From Imaged to Paperless Checks

Paper checks don’t remain as paper very long. In today’s digital age, they are quickly imaged so they can be electronically cleared and settled.

Converting paper to digital images became law in 2003 with the passage of the Check Clearing for the 21st Century Act (Check21) and the initial implementation meant large companies and banks didn’t have to ship paper all around the country.

Today, more and more of the paper check imaging is being done by merchants and businesses that accept them. Community banks led the way in deploying remote-deposit check scanners as a way to offset the competitive advantage mega banks had with their branch network. By scanning and electronically depositing check images, community banks were able to attract business customers and businesses could choose a bank not just for the convenience of the physical branch to make paper check deposits.

Some businesses image checks one at a time at the point of sale while others use industrial check scanners that can image hundreds of checks a minute in the back office. Check imaging is now incorporated into ATM deposit functions and there are even apps available using your smart phone’s camera to snap a photo and deposit a check.

We’ve come a long way in seven years. But a big question remains. Why do we even have to write a “paper” check in the first place, why not just start with the image?

Is the industry ready for next evolution in check technology?

The inventor of the paperless check, Global Standard Financial, Inc, (GSF) thinks so. Clark Gilder, CEO of GSF points to a Fed policy paper published in November 2009 titled Digital Checks as Electronic Payment Orders (EPO) that agrees with him.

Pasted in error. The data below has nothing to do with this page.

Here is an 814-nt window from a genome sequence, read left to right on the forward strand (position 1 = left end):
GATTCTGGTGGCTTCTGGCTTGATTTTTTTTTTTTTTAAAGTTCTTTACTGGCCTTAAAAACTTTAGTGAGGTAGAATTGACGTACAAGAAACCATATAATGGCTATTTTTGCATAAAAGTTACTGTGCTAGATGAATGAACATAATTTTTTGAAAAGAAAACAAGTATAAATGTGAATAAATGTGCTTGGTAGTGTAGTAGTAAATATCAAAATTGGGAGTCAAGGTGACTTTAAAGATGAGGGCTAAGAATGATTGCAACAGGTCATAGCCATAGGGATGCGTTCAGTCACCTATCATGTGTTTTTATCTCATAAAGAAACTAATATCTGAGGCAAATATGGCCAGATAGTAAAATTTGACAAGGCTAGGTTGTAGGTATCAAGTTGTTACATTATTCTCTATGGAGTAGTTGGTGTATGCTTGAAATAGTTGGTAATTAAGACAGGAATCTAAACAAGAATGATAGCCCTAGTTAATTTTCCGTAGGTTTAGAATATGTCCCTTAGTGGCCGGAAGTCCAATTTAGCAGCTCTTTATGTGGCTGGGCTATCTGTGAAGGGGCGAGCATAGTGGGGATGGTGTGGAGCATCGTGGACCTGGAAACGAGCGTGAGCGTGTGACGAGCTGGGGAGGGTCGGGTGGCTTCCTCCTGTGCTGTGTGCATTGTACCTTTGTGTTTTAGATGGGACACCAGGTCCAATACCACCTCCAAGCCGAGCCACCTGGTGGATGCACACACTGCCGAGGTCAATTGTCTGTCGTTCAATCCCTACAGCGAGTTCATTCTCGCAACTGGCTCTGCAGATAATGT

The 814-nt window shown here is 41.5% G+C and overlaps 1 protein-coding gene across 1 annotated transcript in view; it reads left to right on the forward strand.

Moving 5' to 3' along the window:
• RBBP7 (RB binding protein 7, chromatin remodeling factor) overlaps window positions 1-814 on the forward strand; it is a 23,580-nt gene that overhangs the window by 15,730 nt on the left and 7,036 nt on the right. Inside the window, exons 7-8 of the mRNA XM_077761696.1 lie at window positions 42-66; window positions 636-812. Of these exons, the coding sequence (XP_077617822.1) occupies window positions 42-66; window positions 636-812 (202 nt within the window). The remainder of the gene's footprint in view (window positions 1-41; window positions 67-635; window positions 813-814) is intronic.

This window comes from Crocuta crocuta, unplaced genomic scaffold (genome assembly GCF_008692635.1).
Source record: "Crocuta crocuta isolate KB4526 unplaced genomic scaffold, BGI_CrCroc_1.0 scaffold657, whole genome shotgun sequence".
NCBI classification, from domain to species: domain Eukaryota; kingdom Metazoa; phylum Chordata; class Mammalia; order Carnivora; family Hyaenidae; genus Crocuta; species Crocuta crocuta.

The Fed writes that “a digital check EPO could leverage the existing electronic check infrastructure and provide a convenient, low-cost payment option for both consumers and businesses, based on a payment method that they have found useful for many years.”

GSF announced that they had been awarded two US patents covering the fundamental processes necessary to securely create a paperless check (GSF describes these pure electronic payments as Digitally Originated Checks™ or "DOCs") ahead of the big banking show ( this week.  To see the GSF patent, go to

As an alternative payment, keeping all the benefits of writing a check yet eliminating the need to start with a piece of paper has enormous implications for business models from peer-to-peer payments and gift giving to B2B invoices and payments to government and merchants.  And accepting paperless checks would costs much less than accepting a debit card today, something businesses and merchants should be enthusiastic about. In fact, instead of pushing Interchange legislation, they should push Congress to adopt revisions to the Check 21 law to secure paperless checks legal standing.

Of course, the security demands of both banks and check writers are a key consideration in any new payment method.  While the volume of paper checks is starting to decline, the growth in paper check fraud continues. Forgers can easily alter the dollar amount of a paper check and simple signatures are the standard authentication mechanism. Clearly sophisticated fraud technologies, electronic signatures and encryption can greatly enhance security. GSF employees these as well as providing additional security using digital rights management features and unique per check identification codes. In terms of security, these enhanced measures make paperless check fraud much more complex to perpetrate.

Over the years, the Federal Reserve has gone about the business of eliminating expensive paper processing after the check was written. Now it is the time to extend the benefits of digital checks all the way to the check writer. With the Fed and ECCHO (the check clearing trade association) endorsing the paperless check concept and the know how and technology available, its just a matter of time before we will all be carrying a check book again, except this time it will be digital and on our smart phone.

by Ty Hardison

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